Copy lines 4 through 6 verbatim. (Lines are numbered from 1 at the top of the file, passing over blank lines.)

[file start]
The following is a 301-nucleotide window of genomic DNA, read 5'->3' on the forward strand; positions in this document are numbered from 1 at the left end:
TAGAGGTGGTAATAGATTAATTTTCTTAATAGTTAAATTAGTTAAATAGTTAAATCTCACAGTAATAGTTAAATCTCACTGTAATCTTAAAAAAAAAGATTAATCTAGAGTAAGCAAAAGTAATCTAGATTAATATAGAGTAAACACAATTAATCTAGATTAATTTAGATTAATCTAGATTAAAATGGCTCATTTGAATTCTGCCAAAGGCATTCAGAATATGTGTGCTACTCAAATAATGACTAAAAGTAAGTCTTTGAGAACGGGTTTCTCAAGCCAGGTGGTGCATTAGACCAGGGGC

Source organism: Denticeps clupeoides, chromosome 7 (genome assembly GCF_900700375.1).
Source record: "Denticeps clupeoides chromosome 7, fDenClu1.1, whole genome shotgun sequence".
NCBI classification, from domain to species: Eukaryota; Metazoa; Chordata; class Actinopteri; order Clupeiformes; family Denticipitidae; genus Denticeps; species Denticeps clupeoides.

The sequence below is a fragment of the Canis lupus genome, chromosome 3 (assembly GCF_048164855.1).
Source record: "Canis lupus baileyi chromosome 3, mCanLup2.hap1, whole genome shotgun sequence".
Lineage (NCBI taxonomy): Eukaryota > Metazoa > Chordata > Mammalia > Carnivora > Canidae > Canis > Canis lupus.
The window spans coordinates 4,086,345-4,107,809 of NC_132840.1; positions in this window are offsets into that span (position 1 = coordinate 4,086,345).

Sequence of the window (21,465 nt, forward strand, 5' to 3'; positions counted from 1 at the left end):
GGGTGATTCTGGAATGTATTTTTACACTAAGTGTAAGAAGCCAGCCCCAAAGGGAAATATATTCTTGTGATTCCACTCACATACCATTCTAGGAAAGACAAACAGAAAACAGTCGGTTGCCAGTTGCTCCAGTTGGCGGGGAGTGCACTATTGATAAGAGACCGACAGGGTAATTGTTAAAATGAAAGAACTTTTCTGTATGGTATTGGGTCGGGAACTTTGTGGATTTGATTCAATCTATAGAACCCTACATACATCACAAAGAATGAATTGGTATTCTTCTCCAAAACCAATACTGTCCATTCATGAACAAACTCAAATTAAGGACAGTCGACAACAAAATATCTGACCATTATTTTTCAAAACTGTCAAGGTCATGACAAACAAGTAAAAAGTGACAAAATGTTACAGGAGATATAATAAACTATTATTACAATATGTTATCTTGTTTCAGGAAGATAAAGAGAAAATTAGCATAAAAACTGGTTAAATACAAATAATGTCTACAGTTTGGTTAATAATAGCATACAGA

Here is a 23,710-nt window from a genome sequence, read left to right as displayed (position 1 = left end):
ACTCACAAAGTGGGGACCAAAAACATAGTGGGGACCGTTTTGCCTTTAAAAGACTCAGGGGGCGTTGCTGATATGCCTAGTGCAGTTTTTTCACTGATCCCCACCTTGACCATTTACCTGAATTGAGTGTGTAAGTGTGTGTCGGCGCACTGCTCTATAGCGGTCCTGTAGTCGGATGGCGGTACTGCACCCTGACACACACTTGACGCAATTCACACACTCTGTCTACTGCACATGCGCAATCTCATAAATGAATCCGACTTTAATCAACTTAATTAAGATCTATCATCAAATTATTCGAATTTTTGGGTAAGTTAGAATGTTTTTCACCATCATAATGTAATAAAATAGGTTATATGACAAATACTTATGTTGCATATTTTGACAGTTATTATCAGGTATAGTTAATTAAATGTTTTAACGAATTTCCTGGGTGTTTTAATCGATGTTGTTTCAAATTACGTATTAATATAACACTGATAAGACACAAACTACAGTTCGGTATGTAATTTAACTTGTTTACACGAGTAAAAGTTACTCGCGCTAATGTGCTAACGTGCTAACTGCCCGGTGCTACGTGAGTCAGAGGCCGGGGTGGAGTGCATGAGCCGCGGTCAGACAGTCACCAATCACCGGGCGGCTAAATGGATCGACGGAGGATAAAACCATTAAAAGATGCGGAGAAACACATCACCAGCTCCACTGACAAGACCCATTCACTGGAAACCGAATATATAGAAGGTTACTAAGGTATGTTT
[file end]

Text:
Source record: "Denticeps clupeoides chromosome 7, fDenClu1.1, whole genome shotgun sequence".
NCBI classification, from domain to species: Eukaryota; Metazoa; Chordata; class Actinopteri; order Clupeiformes; family Denticipitidae; genus Denticeps; species Denticeps clupeoides.

The sequence below is a fragment of the Canis lupus genome, chromosome 3 (assembly GCF_048164855.1).